Make sure you get that free ticket for only 25,000 miles. Don't pay 50,000 miles that took you two years to accumulate for that cramped coach seat unless you absolutely have to.

The best way to maximize your miles is to book your reward ticket at least several months before you want to fly. That's because the number of reward seats available at the lowest redemption level on many airlines are limited, particularly at peak hours of the day or peak days of the year.

"If someone tries to get an award on a high demand specific flight at a specific time of day and they're not flexible, they may be disappointed," American Airlines spokesman Tim Smith said.

If you must travel at a specific time on a specific day and your plans don't come together until close to the day you want to leave, you still can get a free ticket, but it may cost you more miles. For 60,000 miles, Delta guarantees a free seat on a domestic flight, excluding travel to Hawaii, as long as a coach seat is available.
 

Diversify.

Sign up for several reward programs — it's free. Rewards on AirTran Airways add up fast. You can get a free domestic coach ticket for 16 flight credits, which take just eight roundtrip paid flights, regardless of distance, to accumulate.

But if you tend to take a lot of transcontinental flights, it may get you a faster free roundtrip coach ticket on United Airlines or US Airways, which, like Delta, give reward miles based on the distance you travel. AirTran only flies in North America. But for 100 flight credits, AirTran will buy you a ticket anywhere in the world on another carrier.
 

Get the credit card.

Some airline branded credit cards will give you 2 miles or points for every dollar spent on the partner airline and 1 mile or point for every dollar spent everywhere else. Some of those cards carry annual fees of up to $85 or more. AirTran and Delta, however, have partner credit cards that offer no-annual-fee options, but that comes with 1 point or mile for every dollar spent on the partner airline and one-half of 1 point or mile for every dollar spent everywhere else.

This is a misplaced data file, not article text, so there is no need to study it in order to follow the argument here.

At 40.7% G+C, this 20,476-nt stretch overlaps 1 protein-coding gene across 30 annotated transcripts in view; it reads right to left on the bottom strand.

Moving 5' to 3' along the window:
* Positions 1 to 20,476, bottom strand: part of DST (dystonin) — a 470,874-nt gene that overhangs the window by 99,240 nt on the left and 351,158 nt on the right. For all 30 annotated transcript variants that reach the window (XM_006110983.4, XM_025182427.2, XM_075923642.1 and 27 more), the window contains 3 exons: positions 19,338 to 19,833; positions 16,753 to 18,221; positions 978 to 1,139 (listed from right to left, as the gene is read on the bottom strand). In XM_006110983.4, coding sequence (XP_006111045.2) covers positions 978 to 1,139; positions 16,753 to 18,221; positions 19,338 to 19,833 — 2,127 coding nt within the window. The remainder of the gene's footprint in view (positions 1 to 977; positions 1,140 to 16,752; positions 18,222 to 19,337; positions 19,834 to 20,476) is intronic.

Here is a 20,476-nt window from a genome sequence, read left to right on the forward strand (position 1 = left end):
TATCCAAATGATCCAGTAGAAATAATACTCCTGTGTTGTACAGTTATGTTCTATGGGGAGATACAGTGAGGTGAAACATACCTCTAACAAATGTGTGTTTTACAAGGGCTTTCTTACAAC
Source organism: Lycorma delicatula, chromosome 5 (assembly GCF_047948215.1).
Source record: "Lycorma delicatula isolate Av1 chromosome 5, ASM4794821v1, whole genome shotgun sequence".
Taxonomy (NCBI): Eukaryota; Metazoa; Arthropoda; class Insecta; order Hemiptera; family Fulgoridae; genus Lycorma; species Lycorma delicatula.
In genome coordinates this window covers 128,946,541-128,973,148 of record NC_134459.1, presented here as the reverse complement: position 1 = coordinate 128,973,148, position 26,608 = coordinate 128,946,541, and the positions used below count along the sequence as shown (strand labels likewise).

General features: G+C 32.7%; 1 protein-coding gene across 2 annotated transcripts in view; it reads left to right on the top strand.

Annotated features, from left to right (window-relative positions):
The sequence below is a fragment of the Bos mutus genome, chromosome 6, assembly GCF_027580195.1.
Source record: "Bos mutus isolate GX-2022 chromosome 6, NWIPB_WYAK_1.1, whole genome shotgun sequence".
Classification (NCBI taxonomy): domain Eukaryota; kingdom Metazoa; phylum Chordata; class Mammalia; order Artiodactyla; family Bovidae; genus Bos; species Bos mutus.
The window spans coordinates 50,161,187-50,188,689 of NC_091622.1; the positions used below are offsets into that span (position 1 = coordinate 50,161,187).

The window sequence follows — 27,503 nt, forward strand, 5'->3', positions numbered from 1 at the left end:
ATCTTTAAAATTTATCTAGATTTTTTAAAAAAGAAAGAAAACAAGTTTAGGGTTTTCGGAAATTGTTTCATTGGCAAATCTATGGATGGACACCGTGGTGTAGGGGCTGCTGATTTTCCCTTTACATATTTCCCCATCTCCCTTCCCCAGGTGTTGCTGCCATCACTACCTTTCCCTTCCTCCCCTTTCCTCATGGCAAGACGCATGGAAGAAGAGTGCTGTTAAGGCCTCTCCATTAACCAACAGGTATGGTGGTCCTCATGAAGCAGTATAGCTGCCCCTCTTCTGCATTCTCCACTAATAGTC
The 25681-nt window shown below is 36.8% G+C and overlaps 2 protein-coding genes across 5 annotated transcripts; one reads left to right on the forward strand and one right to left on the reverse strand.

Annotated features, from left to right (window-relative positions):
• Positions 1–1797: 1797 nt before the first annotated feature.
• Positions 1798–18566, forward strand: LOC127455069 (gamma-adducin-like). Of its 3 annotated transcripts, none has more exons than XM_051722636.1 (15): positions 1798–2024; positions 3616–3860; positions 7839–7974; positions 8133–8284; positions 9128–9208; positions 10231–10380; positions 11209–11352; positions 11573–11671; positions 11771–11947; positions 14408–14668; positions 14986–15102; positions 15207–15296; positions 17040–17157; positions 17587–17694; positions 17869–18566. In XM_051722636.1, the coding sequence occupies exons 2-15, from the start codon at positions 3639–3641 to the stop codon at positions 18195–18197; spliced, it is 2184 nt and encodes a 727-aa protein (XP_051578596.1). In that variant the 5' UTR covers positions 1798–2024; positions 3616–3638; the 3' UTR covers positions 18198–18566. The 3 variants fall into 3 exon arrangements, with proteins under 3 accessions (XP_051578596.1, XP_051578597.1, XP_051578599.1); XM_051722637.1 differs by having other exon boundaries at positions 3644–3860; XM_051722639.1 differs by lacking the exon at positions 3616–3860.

"For those people who charge very high dollar amounts annually to those cards but yet don't carry a revolving balance, the mileage you generate is worthwhile. The annual fee is worthwhile," said David Robertson, an expert on frequent flier credit card promotions and publisher of the Nilson Report, a credit card industry newsletter.
 

Watch for promotions.

Some airlines offer frequent flier members the ability to get extra miles, points or credits if they rent a car with a partner company, fly to certain locations or buy a Netflix membership. Look for deals on airline Web sites and sign up with the airlines for e-mail alerts about promotions.
 

Double dip.

Some hotel reward programs allow you to earn some of your rewards as airline miles with partner carriers or to transfer existing reward points to a partner airline reward program.
 

Watch expiration dates.

Frequent flier miles, points or credits do not last forever on some carriers. With some airline programs, miles or credits can expire after a year or two. But having the partner credit card can help. At AirTran, for instance, flight credits are generally valid for 12 months after the date on which they were posted to the member's account. But for holders of the AirTran branded Visa credit card and for Elite members, flight credits are valid for 24 months after the posting date.
 

Avoid unnecessary fees.

Book your reward ticket online. Calling a customer service agent may cost you — AirTran charges a $15 direct booking fee. Try to fly the airline on which you are redeeming reward miles. Using your frequent flier miles within three weeks of travel may cost you a fee — $75 at Continental Airlines for basic OnePass members if you book the reward ticket less than 21 days from the day you travel.
 

Pack light.

You'll still pay those checked bag fees even if you are traveling on a reward ticket. So, try to limit yourself to one carryon bag and one personal item per person. If you have to check a bag and you are traveling with another person, merge your belongings into one bag and split the fee. But be careful not to pack the bag too heavy. There are fees for overweight bags. The fees vary by carrier — some airlines charge coach passengers on domestic flights $15 for a first checked bag and $25 for a second checked bag. Delta charges $90 on a domestic flight for a bag checked that weighs between 51 pounds and 70 pounds.
 

Lastly, free does not mean completely free.

The reward redemption generally covers the base fare of the ticket. Some airlines will charge you for certain taxes or fees. At American and other carriers, you will still pay the $2.50 per boarding security service fee that all travelers at U.S. airports have had to pay since the fee was instituted after the Sept. 11, 2001, attacks. At American, international award tickets are subject to, and the passenger is responsible for, applicable departure taxes and/or federal inspection fees.